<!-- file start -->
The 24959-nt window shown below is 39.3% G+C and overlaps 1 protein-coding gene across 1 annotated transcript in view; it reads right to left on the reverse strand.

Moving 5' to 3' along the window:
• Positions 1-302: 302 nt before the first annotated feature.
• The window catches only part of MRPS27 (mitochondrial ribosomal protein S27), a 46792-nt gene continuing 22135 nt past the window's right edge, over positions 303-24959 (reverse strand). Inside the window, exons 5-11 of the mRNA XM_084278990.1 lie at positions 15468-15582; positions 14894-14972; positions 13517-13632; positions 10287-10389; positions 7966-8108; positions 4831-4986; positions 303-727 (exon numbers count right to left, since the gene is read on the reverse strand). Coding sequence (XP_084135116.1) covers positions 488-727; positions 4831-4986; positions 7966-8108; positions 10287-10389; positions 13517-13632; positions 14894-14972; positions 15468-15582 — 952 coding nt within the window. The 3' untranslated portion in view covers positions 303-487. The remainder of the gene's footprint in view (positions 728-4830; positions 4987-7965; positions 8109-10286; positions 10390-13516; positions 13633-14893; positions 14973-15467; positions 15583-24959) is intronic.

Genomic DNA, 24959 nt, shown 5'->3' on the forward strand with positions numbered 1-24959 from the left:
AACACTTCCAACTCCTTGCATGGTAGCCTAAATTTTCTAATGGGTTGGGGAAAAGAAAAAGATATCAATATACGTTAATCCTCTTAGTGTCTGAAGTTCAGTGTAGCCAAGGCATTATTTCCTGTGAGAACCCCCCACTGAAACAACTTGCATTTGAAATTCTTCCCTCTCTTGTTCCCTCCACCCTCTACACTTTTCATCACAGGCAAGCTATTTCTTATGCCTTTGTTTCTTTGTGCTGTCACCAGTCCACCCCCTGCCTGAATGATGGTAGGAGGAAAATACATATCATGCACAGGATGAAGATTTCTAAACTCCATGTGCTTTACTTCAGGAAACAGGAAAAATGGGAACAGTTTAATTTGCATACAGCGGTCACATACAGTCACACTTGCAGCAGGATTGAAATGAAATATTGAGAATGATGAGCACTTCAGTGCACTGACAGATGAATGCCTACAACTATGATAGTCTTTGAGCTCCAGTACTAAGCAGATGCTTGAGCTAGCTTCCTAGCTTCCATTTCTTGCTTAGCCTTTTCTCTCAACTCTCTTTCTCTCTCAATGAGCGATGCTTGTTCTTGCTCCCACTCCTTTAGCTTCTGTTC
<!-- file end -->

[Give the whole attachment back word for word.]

The 24959-nt window shown below is 39.3% G+C and overlaps 1 protein-coding gene across 1 annotated transcript in view; it reads right to left on the reverse strand.

Moving 5' to 3' along the window:
• Positions 1-302: 302 nt before the first annotated feature.
• The window catches only part of MRPS27 (mitochondrial ribosomal protein S27), a 46792-nt gene continuing 22135 nt past the window's right edge, over positions 303-24959 (reverse strand). Inside the window, exons 5-11 of the mRNA XM_084278990.1 lie at positions 15468-15582; positions 14894-14972; positions 13517-13632; positions 10287-10389; positions 7966-8108; positions 4831-4986; positions 303-727 (exon numbers count right to left, since the gene is read on the reverse strand). Coding sequence (XP_084135116.1) covers positions 488-727; positions 4831-4986; positions 7966-8108; positions 10287-10389; positions 13517-13632; positions 14894-14972; positions 15468-15582 — 952 coding nt within the window. The 3' untranslated portion in view covers positions 303-487. The remainder of the gene's footprint in view (positions 728-4830; positions 4987-7965; positions 8109-10286; positions 10390-13516; positions 13633-14893; positions 14973-15467; positions 15583-24959) is intronic.

Genomic DNA, 24959 nt, shown 5'->3' on the forward strand with positions numbered 1-24959 from the left:
AACACTTCCAACTCCTTGCATGGTAGCCTAAATTTTCTAATGGGTTGGGGAAAAGAAAAAGATATCAATATACGTTAATCCTCTTAGTGTCTGAAGTTCAGTGTAGCCAAGGCATTATTTCCTGTGAGAACCCCCCACTGAAACAACTTGCATTTGAAATTCTTCCCTCTCTTGTTCCCTCCACCCTCTACACTTTTCATCACAGGCAAGCTATTTCTTATGCCTTTGTTTCTTTGTGCTGTCACCAGTCCACCCCCTGCCTGAATGATGGTAGGAGGAAAATACATATCATGCACAGGATGAAGATTTCTAAACTCCATGTGCTTTACTTCAGGAAACAGGAAAAATGGGAACAGTTTAATTTGCATACAGCGGTCACATACAGTCACACTTGCAGCAGGATTGAAATGAAATATTGAGAATGATGAGCACTTCAGTGCACTGACAGATGAATGCCTACAACTATGATAGTCTTTGAGCTCCAGTACTAAGCAGATGCTTGAGCTAGCTTCCTAGCTTCCATTTCTTGCTTAGCCTTTTCTCTCAACTCTCTTTCTCTCTCAATGAGCGATGCTTGTTCTTGCTCCCACTCCTTTAGCTTCTGTTC